- aviation - Europe - financial crisis - volcano
Europe’s airlines heading for a crash?
Airlines are announcing record losses in the wake of the airspace shutdown still in effect over much of Europe, in what may be a catastrophic blow to an industry already struggling to post profits.
Airlines could face worse financial consequences today than after the 2001 9/11 attacks in New York, the International Air Transport Association (IATA) has said.
The shutdown of much of Europe’s airspace due to volcanic ash from Iceland is costing the industry an estimated 185 million euros ($250 million) a day, the group said.
The global Civil Air Navigation Services Organisation (CANSO) also announced that the air traffic control sector was losing up to 26 million euros ($35 million) a day due to the closure, while the Association of European Airlines warned that some airlines were not going to be in business next week if the situation continued.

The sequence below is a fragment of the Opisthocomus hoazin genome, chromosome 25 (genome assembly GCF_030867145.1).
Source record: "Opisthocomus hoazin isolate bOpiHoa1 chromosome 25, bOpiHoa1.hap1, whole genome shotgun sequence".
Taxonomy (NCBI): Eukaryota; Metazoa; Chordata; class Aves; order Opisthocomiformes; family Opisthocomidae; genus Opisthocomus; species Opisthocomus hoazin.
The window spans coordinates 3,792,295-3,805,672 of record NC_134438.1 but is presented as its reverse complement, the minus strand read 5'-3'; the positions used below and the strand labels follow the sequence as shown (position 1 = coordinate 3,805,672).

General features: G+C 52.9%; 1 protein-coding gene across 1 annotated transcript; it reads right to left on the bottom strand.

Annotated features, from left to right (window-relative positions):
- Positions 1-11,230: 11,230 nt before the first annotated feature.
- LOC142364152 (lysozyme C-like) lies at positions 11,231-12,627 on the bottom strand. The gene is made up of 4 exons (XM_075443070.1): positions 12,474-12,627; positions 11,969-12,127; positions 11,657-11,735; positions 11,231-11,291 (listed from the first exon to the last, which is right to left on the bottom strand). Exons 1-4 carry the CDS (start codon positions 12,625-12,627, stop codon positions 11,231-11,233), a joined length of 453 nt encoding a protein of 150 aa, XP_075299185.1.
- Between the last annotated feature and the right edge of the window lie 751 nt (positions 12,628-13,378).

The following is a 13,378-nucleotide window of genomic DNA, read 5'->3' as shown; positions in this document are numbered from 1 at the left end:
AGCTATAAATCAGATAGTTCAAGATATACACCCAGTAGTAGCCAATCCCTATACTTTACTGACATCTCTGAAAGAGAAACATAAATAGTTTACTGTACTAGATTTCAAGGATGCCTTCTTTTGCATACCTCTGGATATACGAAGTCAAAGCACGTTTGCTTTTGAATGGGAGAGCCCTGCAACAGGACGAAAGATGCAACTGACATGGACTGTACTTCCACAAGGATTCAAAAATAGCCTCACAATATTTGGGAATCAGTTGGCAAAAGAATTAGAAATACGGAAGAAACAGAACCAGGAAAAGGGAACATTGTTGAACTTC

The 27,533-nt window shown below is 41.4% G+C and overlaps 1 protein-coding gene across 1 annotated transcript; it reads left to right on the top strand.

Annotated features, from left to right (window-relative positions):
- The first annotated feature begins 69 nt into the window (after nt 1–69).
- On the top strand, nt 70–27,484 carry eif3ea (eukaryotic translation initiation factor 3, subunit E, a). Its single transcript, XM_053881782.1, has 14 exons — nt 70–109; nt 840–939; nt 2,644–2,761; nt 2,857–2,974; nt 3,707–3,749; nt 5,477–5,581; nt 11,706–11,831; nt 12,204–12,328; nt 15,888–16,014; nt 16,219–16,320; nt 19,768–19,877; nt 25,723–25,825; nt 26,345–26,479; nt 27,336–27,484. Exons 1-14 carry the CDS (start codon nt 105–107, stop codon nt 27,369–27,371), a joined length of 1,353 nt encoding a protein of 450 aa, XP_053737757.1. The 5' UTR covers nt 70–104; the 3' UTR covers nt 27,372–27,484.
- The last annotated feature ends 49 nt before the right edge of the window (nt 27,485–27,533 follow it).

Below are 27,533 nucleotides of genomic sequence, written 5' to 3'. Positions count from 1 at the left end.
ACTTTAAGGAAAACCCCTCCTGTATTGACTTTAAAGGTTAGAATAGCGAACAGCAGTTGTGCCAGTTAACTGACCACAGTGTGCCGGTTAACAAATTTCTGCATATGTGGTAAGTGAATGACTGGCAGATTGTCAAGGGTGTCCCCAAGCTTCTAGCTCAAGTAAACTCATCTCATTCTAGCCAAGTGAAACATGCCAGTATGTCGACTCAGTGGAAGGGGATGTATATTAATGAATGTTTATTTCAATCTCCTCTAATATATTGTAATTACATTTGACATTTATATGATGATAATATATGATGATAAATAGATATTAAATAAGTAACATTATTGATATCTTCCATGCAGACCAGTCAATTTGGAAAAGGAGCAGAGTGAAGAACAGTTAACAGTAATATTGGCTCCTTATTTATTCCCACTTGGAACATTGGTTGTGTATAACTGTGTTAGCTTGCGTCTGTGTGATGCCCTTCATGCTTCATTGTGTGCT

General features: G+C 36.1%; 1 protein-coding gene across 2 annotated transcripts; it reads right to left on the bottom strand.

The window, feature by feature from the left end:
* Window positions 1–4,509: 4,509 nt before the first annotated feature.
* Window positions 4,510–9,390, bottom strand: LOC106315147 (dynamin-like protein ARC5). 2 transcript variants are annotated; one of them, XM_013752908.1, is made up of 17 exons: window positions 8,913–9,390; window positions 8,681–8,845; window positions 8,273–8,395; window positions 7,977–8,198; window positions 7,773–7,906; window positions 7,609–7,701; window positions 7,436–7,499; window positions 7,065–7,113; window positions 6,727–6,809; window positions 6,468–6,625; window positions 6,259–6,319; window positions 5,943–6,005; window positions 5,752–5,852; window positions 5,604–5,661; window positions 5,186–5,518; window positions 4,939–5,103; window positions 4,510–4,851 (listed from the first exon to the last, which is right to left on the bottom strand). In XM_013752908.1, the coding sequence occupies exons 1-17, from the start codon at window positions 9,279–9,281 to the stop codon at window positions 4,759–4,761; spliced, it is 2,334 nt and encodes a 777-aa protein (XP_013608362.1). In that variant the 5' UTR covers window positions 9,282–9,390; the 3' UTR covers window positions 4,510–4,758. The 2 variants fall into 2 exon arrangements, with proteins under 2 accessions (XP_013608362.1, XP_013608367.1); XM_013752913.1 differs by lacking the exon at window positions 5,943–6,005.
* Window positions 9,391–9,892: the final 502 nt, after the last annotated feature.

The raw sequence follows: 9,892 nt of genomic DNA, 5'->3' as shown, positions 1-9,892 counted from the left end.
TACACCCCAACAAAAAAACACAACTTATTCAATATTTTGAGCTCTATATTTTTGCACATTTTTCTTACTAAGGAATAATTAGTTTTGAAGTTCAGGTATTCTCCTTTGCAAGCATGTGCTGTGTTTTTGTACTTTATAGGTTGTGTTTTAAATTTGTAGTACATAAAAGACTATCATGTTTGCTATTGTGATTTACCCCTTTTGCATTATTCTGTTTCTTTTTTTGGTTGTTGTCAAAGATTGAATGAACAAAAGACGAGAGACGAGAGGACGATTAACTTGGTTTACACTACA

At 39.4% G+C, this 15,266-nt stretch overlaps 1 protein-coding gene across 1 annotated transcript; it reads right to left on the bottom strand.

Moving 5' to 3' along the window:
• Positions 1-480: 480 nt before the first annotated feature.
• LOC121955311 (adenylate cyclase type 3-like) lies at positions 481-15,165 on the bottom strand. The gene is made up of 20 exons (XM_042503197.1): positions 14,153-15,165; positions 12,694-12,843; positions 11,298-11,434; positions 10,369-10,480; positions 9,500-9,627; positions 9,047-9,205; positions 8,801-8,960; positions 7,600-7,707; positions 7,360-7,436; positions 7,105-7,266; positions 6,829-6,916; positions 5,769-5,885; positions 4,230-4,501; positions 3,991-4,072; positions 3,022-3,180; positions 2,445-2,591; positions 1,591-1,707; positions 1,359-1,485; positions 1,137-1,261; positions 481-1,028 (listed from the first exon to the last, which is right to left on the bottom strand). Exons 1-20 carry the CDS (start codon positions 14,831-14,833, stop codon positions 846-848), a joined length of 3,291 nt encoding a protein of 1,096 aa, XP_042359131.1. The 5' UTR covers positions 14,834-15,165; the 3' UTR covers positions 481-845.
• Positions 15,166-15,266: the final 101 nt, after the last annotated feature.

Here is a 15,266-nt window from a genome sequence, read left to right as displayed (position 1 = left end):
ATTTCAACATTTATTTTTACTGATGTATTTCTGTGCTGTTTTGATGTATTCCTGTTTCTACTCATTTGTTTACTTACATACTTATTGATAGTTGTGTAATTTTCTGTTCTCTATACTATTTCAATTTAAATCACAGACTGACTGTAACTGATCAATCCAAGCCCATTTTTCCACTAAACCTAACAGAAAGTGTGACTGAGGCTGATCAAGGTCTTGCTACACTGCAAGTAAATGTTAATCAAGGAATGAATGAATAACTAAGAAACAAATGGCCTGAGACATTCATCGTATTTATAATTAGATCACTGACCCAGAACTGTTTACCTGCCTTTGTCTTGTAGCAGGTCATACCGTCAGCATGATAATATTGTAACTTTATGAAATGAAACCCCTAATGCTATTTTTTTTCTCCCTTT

On Monday, the European Commission said it was prepared to authorise exceptional financial aid to help airlines hit by the unprecedented cancelation of flights.
British Airways said that lost revenue and one-off charges linked to the volcanic ash cloud was costing it 17-23 million euros ($23-30m) a day.
German carrier Lufthansa, Europe's biggest airline, saw its stocks slump 2.7 percent on Monday, and costing the company up to 48 million euros ($64m), according to an estimate cited in BusinessWeek.com
Air France-KLM said that the group was losing 35 million euros ($47m) a day.
Scandinavia's SAS said the closure was costing it 5-9 million euros ($7-12m) a day, and said it would be forced to lay off some of its employees.
The low-cost British airline easyJet said it was losing around 6 million euros ($7.5m) a day, and that it had lost 45 million euros so far.
Airlines outside of Europe were also reeling from the airspace closures. Australia's Qantas said its losses totalled about 1 million euros ($1.4m) a day.